Because of an aggressive eradication program that has been underway since 1917, the USDA said that the threat of humans contracting bovine TB from domestic animals is extremely remote. The biggest risk, however, is still from wildlife that carry the bacteria, especially deer, raccoon or foxes. This wildlife is a threat to livestock. Bovine TB shed by infected wildlife can survive on hay and feedstuffs for months, then spread to cattle herds during feeding. Keeping hay and feedstuffs covered and finding ways to discourage wildlife around feeding areas is one way producers can protect their herds.
Vector-borne diseases; These are diseases spread from animals to humans through the bite of an insect, such as a tick, flea or mosquito.
West Nile Virus; Among the vector-borne diseases, Zaluski said that West Nile is always a concern. This disease is transmitted from birds to other humans and other animals through mosquitoes. The CDC reports there have been 1.5 million infections of West Nile virus since 1999.
"While the virus exists in Montana, we've had no reported equine cases. The horses in this state are quite well vaccinated," said Zaluski.
There has been one case of human West Nile virus in Montana this year. Eighty percent of the people infected with West Nile virus will not show any symptoms at all. The remaining 20 percent will develop fever, headache, body aches, nausea, a skin rash, vomiting and swollen lymph glands. One in 150 people will develop neck stiffness, stupor, disorientation, coma, tremors, convulsions, muscle weakness, vision loss, numbness and paralysis. These symptoms may last several weeks, and neurological effects may be permanent.
Being outside, means producers are at risk to mosquito bites and should take precautions. While birds die from West Nile virus, the occasional dead bird should not be of concern. However, if producers find an unusual amount of dead birds on their land, they should contact a local veterinarian about the possibility of West Nile virus.
Plague; This is the disease known as the Black Plague and, while it is most often associated with history, Zaluski said there have been several reports of the disease in domestic cats in Montana.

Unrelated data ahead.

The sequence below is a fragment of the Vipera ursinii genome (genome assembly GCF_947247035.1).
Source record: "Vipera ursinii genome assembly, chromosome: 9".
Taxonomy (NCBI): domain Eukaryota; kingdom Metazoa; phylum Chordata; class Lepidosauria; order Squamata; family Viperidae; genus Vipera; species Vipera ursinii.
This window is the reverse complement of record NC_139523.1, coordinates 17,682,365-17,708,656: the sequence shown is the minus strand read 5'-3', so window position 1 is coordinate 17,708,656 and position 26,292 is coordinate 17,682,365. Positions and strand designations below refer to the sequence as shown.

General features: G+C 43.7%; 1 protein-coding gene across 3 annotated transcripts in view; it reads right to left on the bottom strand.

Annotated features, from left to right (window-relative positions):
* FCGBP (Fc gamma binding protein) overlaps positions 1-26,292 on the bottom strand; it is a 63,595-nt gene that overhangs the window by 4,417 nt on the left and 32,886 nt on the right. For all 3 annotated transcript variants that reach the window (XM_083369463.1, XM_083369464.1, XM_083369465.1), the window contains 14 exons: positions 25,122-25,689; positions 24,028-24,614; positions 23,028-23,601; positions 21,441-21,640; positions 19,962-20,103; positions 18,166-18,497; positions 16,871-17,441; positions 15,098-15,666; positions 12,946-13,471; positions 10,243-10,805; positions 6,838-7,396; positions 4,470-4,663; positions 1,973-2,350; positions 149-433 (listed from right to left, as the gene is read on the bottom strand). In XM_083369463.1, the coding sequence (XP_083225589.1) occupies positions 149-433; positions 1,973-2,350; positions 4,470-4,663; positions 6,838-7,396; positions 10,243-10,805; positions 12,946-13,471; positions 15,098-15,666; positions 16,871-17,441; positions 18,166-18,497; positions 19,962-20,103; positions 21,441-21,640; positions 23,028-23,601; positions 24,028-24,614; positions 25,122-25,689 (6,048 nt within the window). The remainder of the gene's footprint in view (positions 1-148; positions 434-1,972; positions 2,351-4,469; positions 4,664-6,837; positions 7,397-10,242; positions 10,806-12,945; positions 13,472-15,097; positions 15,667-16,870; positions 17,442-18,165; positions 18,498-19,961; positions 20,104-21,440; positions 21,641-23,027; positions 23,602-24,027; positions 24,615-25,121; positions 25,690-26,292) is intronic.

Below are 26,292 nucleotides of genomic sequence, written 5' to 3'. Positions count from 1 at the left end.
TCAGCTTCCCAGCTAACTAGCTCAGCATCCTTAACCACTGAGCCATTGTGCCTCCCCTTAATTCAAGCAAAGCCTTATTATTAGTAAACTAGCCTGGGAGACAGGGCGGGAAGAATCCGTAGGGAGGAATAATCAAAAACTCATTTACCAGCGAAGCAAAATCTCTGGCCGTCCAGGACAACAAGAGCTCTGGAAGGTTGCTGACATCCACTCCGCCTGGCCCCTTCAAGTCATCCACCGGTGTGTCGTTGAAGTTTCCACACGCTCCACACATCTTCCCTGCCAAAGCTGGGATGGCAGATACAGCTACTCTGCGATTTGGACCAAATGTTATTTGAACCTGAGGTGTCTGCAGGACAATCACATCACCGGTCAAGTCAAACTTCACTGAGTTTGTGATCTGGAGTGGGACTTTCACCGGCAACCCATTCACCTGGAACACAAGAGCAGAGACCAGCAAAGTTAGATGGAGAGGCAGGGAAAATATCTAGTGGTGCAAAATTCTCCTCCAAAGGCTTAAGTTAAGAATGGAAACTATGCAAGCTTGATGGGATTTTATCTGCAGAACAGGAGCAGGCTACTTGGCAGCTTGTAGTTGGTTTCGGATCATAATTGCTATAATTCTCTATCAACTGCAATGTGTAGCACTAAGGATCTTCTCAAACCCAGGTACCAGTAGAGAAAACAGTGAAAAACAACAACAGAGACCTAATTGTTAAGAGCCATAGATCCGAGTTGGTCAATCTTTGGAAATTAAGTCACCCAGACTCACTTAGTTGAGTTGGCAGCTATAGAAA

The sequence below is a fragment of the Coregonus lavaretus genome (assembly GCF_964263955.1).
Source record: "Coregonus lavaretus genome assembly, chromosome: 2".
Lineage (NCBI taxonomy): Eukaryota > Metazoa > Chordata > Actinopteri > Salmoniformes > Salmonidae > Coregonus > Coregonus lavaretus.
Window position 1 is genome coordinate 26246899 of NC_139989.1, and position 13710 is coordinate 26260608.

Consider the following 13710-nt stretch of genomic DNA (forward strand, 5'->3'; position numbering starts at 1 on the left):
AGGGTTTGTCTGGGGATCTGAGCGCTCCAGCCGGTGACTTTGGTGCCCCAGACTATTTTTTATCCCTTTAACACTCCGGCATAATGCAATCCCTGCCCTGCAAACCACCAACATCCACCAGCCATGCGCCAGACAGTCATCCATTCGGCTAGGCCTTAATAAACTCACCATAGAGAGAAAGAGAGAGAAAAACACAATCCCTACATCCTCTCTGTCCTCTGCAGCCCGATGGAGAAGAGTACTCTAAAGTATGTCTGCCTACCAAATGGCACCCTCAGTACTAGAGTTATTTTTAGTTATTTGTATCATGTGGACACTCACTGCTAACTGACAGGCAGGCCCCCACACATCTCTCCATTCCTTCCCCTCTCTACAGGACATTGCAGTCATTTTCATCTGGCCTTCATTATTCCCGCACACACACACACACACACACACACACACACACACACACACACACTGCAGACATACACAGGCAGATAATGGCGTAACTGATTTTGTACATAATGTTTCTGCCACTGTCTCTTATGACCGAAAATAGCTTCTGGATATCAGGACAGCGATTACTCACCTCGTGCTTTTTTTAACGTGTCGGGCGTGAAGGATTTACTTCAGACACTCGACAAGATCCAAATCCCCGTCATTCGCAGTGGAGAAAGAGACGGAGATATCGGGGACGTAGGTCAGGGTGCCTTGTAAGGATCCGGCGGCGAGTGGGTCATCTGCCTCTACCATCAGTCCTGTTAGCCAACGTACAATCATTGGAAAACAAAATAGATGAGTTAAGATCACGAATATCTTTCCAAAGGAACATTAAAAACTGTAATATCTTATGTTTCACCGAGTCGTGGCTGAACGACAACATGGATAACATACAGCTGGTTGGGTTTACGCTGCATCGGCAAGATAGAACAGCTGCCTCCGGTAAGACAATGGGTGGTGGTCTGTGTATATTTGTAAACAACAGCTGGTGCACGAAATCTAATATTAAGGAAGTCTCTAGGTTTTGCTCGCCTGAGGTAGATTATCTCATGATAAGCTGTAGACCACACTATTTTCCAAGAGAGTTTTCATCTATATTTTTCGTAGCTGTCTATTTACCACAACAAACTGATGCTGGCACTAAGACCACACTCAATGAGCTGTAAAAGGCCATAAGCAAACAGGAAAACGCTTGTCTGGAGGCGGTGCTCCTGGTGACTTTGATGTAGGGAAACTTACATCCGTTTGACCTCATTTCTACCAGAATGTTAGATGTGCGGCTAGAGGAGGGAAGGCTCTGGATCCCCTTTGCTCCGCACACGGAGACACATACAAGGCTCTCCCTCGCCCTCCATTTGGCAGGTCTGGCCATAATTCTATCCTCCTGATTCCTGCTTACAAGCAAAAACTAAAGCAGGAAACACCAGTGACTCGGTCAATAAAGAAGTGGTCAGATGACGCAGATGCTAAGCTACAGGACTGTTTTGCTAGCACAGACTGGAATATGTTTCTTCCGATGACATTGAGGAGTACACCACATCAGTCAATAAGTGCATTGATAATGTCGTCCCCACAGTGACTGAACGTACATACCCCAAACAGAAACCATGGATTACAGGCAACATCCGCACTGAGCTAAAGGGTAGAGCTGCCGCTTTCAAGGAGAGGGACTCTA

It is spread by fleas, which transmit the disease from infected rodents to humans. Working on a ranch or farm means there are rodents in the area. Producers should take care to keep grain spills cleaned up and properly store feedstuffs. Domestic pets, such as dogs and cats, should wear flea collars to reduce the chance of infected fleas hitching a ride.
If a human is bitten by an infected flea, they will experience fever and painfully swollen lymph nodes. They may also develop round swellings on their skin. The swellings may be mistaken for an allergic reaction or rash. Infected humans will then develop cold-like symptoms and the disease will continue to spread to other humans through coughing, sneezing or direct contact.
Tularemia; This is another disease that is spread through the bite of flies, ticks or fleas. It can also be contracted by touching an infected animal or through inhaling dust particles contaminated with the bacteria. The CDC also lists this disease as a potential bioterrorism threat.
There are four kinds of tularemia. In humans, the advent of tularemia is noted by the swelling of lymph glands in the area of the bite. Lymph glands under the arm, around the groin or in front of the ear can also swell. This can be spread through bites but also through fluids of an infected animal. During butchering or handling of a dead animal, the fluids can enter the human body through the eye, via splattering or by rubbing the eye.
Tick-borne diseases; There are many of these, including Rocky Mountain Spotted Fever, Relapsing Fever, Colorado Tick Fever, and Lyme disease. Most people infected with a tick-borne disease do not remember being bitten. If a tick is spotted on a human, even if it is not attached, it should be captured and stored in the freezer until the incubation period is passed, which is two to 14 days. Most symptoms of tick-borne illnesses include fever, headache, muscle aches, vomiting, dry eyes, neck pain, confusion and dizziness.
Summary; Any producer who suspects one of these diseases on their farm, even in the wildlife, should contact their veterinarian for advice. If a producer suspects they, a family member or an employee has any of these diseases, they should contact their physician immediately.
Luckily, many of the precautions taken to prevent these diseases are the same: Washing hands with soap after handling animals is the most important precaution. Soap should be readily available in the barn and lavatory areas. Antiseptic hand washes and wipes should be carried in all ranch vehicles and machinery cabs.
Also proper cooking and handling of food products is a must, including unpasteurized milk.
"There is a menagerie of potential zoonotic diseases that occur in Montana," said Zaluski. "They are out there and these are just some of the ones we have seen recently. We have been fortunate that most of the diseases have been found in animals, not people."
He would like to emphasize the continual need for a strong working relationship between the public health and animal health authorities and the role that producers can play as front-line observers.